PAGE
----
They probably had to do this JV as a seperate company, since VMO2’s £18 Billion debt would likely have made it difficult to borrow the money. I assume this means the recent TalkTalk speculation was BS?

    1. Avatar photo Matt says:

      Or its complimentary?
      Take the TT customers, slap them on your new shiny network once it’s installed. Phase out TT and leave just your new shiny network with a very large customer base. (Obviously that’d be a fair few years in the making)

    2. Avatar photo Ex Telecom Engineer says:

      Why take over TT at great expense, when the JV could offer them a wholesale deal?

    3. Avatar photo An Engineer says:

      Own TT and they can ensure they end up using the new network. Guaranteed anchor tenant rather than having to split the customer base with TT’s other wholesale providers.

      The security of having a couple of million customers ready to be migrated as you build is a big deal.

  6. Avatar photo Ordinary boy says:

    Most of the alt nets are now pivoting towards installing their own poles and going overhead, even in cities like London. It’s just too expensive and slow to try and go underground everywhere, even with legacy PIA which is in such a poor state everywhere. And then You have the challenge of getting across peoples driveways etc.
    So I think it’s all about new overhead infrastructure now.
    If this new venture is going to be building new infrastrure underground, it’s going to be a heck of an expensive project as well as time consuming. By the end of it most customers will already have fibre my other means.
    Plus both virgin and Openreach are hemorrhaging expertise to the alt nets and contractors. Everyone is fighting for resource at this time.

    1. Avatar photo Ordinary Boy says:

      Far quicker, cheaper and more efficient for a new joint venture such as this to start buying up the various alt nets and piecing them together.

    2. Avatar photo Alex A says:

      Not all the altnets are, look at zzoomm and cityfibre. Some are all PIA while others it depends on the cost of installing their own ducts (they’d prefer to not have to rely on Openreach in the future).

      Reinforced concrete pavements can push the cost of construction up and push towards PIA while ducts full of blockages or have collapsed can push an operator to deploying its own ducts.

      Operators are also aware that once they clear PIA ducts (and foot the cost for doing so) other operators quickly come in and build for far less using the cleared ducts.

    3. Avatar photo An Engineer says:

      Netomnia seem to be doing fine with PIA. Minimal use of new poles. Both altnets and Openreach have been burned over them.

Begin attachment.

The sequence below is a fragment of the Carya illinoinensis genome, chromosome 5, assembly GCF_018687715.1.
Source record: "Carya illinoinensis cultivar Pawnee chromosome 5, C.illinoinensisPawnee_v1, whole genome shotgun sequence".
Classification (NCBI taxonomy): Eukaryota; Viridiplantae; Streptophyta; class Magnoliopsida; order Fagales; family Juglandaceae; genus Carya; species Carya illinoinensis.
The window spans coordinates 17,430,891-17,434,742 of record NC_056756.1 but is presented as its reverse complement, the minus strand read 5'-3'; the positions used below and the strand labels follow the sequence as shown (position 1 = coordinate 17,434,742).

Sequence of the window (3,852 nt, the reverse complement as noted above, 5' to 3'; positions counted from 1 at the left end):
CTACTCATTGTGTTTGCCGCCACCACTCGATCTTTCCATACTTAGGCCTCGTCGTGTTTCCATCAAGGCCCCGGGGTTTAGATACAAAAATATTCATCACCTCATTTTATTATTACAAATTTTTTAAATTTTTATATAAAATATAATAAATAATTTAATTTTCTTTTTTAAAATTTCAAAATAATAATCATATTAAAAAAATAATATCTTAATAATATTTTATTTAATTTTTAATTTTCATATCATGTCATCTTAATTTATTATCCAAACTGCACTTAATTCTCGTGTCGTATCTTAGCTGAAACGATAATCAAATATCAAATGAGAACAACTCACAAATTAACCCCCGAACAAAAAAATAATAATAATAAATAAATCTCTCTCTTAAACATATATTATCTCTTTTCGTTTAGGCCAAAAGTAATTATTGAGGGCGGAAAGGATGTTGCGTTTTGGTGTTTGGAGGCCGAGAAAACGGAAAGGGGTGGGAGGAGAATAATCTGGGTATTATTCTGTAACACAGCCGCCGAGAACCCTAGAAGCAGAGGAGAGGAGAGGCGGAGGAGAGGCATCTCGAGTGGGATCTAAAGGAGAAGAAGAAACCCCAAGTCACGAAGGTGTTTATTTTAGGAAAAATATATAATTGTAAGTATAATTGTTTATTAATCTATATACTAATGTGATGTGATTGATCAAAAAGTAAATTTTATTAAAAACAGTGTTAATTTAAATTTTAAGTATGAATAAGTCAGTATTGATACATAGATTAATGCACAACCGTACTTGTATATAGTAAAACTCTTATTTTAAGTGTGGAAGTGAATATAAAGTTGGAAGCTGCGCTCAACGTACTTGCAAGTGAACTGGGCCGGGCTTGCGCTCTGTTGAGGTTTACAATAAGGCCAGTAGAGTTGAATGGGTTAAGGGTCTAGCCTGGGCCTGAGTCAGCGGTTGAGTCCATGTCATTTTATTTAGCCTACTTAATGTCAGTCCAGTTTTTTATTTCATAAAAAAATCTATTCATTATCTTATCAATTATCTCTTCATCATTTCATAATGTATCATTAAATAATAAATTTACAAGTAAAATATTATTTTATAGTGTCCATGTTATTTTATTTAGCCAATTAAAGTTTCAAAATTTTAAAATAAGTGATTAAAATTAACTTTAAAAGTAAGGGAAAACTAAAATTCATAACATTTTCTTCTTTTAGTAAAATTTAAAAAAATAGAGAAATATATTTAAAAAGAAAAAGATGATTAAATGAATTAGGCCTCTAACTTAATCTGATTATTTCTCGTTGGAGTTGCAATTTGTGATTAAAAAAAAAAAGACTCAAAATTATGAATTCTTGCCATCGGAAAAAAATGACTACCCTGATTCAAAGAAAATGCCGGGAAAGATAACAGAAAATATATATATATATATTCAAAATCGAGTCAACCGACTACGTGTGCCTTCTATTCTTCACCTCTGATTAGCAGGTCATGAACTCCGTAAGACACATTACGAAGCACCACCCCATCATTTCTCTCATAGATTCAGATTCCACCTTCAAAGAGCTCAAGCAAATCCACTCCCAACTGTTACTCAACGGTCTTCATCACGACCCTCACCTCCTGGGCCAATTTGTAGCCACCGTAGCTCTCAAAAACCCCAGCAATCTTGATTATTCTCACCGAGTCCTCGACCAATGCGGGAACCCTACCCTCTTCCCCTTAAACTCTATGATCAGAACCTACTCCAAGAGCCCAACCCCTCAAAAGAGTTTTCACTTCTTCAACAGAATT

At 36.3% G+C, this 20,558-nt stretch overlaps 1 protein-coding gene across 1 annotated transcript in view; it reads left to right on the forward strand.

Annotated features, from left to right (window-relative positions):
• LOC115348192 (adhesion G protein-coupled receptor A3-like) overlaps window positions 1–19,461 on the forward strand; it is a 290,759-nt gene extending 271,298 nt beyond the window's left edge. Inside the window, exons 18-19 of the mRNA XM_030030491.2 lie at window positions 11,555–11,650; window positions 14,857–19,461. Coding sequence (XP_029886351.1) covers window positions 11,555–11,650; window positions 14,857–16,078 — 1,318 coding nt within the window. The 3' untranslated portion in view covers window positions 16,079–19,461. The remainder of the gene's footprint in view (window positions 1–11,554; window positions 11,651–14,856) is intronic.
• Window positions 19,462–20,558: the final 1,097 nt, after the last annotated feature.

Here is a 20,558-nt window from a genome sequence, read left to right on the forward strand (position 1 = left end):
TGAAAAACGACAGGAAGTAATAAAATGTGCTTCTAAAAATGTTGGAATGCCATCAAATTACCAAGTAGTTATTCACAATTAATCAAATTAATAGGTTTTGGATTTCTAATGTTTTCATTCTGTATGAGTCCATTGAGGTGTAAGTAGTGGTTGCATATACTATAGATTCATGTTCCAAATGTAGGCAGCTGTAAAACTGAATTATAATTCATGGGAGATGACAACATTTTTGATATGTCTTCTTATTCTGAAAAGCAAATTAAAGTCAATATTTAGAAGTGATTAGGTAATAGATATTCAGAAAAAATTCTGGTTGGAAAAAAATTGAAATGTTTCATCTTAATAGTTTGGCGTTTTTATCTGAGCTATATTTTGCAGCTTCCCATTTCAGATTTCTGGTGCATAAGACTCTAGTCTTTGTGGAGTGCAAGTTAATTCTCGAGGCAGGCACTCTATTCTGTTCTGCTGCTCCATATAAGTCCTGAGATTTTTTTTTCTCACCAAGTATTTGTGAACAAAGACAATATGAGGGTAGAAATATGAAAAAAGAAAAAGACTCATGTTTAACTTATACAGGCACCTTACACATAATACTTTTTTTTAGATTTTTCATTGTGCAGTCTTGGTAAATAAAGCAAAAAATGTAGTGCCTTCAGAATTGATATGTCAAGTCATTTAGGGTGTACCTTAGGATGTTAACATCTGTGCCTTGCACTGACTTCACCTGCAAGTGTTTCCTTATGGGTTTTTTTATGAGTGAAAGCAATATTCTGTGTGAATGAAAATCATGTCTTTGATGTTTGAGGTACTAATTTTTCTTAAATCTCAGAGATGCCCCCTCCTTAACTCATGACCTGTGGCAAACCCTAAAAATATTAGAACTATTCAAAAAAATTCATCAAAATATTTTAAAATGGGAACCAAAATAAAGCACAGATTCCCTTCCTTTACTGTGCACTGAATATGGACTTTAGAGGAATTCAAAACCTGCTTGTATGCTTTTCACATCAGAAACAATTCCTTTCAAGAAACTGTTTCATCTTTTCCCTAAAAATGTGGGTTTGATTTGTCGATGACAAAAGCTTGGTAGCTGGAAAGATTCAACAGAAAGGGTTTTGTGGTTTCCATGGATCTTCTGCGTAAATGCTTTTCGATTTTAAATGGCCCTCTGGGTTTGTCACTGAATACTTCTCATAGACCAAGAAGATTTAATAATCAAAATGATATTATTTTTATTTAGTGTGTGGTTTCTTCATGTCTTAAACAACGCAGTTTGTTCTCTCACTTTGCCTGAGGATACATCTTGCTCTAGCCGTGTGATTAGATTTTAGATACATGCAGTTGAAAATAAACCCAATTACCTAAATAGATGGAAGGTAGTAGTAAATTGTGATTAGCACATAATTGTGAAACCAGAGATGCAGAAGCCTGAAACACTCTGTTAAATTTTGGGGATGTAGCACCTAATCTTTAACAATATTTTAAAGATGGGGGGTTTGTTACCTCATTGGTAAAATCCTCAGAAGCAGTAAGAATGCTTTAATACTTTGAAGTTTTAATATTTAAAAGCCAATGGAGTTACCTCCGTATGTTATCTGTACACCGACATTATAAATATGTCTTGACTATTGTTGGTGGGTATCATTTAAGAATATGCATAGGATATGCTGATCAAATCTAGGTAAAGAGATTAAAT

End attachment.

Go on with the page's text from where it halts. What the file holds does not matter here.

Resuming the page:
Where the Openreach duct and pole networks are in such a mess that all the repair work isn’t economical hanging back and letting someone else fix it is an option.

      The budget VM have allocated seems to make it clear their build is going to be largely underground.

  7. Avatar photo Rich Branston says:

    It’ll be a good laugh if you can get dual-stack IPv6 & IPv4 from Sky BB on VMO2’s new network but VMO2 themselves still don’t provide it.

    1. Avatar photo Ryan says:

      The reason why virgin wouldn’t roll out IPV6 99.9% of customers couldn’t care less about having IPV6, basicly ever website or service that’s 99.9% of user are visiting/using is going to have ipv4.

      The other reason knowing Virgin they probably got some ancient hardware/software on their network that doesn’t support IPV6.

  8. Avatar photo Moss says:

    I really want the sky broadband team to join vmo2 internet infrastructure so much, BT can go to hell.

  9. Avatar photo Fat Mark says:

    I would love to see 600 pounds per home, it’s a dream.

  10. Avatar photo Duncan says:

    You just know that they will both cover the same 80% of the UK leaving the usual places untouched.

    1. Avatar photo An Engineer says:

      Probably. They are investing with the plan of making money from it at some point. Spending £10k per premises digging a couple of hundred metres per sparsely laid out property or £250k closing and digging 3km of a country road to reach a hamlet of a couple of dozen properties isn’t going to do that for them.

      The costs absolutely jump at between 80 and 85% coverage. They and Openreach both chose their coverage target carefully.

    2. Avatar photo Duncan says:

      So do you think it’s possible we will now so the holes left before filled by this venture?

      Not all obviously, but where about 100 or so addresses were missed when they laid cable before, or in some cases the other side of road was missed.

      If Openreach/alternets plan to build to those missed addresses, will that have any baring on them doing so or not.

    3. Avatar photo An Engineer says:

      Yes, some of them. Those holes are awaiting the overbuild of the network with full fibre. Once that’s done VM can plug smaller gaps in those areas that currently have coax.

      Where streets were missed with the full fibre build I suppose it depends if the factors that prevented the build in the first place still hold true.

      Definitely holes in coverage that’s currently coax will see some progress though. VM aren’t going to build any more coax and have nothing to connect the properties to until the full fibre conversion is done but once it’s there good to go.

    4. Avatar photo Duncan says:

      In some cases to my knowledge it was budget related, and others it was the complexity of a particular build.

      Hopefully the budget related issue might help some people when this gets underway.

      Have to wait and see.

Comments are closed